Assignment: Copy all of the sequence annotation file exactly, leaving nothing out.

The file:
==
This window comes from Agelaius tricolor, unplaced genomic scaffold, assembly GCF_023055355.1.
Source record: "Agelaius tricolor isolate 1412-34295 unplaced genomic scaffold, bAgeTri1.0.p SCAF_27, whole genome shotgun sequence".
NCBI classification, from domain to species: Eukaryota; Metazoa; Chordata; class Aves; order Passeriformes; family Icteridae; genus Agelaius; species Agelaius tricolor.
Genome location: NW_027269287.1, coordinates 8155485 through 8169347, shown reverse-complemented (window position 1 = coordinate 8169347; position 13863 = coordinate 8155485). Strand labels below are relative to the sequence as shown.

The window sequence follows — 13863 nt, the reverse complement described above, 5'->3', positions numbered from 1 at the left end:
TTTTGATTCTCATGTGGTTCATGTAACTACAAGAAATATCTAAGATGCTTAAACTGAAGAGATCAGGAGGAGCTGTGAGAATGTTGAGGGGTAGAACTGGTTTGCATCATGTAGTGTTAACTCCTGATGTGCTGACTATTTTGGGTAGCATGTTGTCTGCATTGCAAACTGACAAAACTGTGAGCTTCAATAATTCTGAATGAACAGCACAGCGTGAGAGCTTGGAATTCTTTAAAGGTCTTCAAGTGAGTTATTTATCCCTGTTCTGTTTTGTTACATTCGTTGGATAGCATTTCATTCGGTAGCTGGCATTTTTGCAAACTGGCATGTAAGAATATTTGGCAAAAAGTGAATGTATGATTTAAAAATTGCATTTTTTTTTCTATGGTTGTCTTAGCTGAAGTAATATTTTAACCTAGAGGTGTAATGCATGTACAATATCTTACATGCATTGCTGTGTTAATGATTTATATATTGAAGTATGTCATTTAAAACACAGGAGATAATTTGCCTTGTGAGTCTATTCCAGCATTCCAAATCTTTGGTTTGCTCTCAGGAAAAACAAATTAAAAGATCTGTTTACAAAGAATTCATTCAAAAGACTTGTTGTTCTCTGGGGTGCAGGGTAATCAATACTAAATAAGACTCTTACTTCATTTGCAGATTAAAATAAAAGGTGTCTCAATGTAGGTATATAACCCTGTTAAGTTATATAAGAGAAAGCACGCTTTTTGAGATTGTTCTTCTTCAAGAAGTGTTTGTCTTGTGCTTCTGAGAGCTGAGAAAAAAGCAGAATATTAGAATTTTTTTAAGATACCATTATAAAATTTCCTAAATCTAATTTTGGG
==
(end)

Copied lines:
This window comes from Agelaius tricolor, unplaced genomic scaffold, assembly GCF_023055355.1.
Source record: "Agelaius tricolor isolate 1412-34295 unplaced genomic scaffold, bAgeTri1.0.p SCAF_27, whole genome shotgun sequence".
NCBI classification, from domain to species: Eukaryota; Metazoa; Chordata; class Aves; order Passeriformes; family Icteridae; genus Agelaius; species Agelaius tricolor.
Genome location: NW_027269287.1, coordinates 8155485 through 8169347, shown reverse-complemented (window position 1 = coordinate 8169347; position 13863 = coordinate 8155485). Strand labels below are relative to the sequence as shown.

The window sequence follows — 13863 nt, the reverse complement described above, 5'->3', positions numbered from 1 at the left end:
TTTTGATTCTCATGTGGTTCATGTAACTACAAGAAATATCTAAGATGCTTAAACTGAAGAGATCAGGAGGAGCTGTGAGAATGTTGAGGGGTAGAACTGGTTTGCATCATGTAGTGTTAACTCCTGATGTGCTGACTATTTTGGGTAGCATGTTGTCTGCATTGCAAACTGACAAAACTGTGAGCTTCAATAATTCTGAATGAACAGCACAGCGTGAGAGCTTGGAATTCTTTAAAGGTCTTCAAGTGAGTTATTTATCCCTGTTCTGTTTTGTTACATTCGTTGGATAGCATTTCATTCGGTAGCTGGCATTTTTGCAAACTGGCATGTAAGAATATTTGGCAAAAAGTGAATGTATGATTTAAAAATTGCATTTTTTTTTCTATGGTTGTCTTAGCTGAAGTAATATTTTAACCTAGAGGTGTAATGCATGTACAATATCTTACATGCATTGCTGTGTTAATGATTTATATATTGAAGTATGTCATTTAAAACACAGGAGATAATTTGCCTTGTGAGTCTATTCCAGCATTCCAAATCTTTGGTTTGCTCTCAGGAAAAACAAATTAAAAGATCTGTTTACAAAGAATTCATTCAAAAGACTTGTTGTTCTCTGGGGTGCAGGGTAATCAATACTAAATAAGACTCTTACTTCATTTGCAGATTAAAATAAAAGGTGTCTCAATGTAGGTATATAACCCTGTTAAGTTATATAAGAGAAAGCACGCTTTTTGAGATTGTTCTTCTTCAAGAAGTGTTTGTCTTGTGCTTCTGAGAGCTGAGAAAAAAGCAGAATATTAGAATTTTTTTAAGATACCATTATAAAATTTCCTAAATCTAATTTTGGG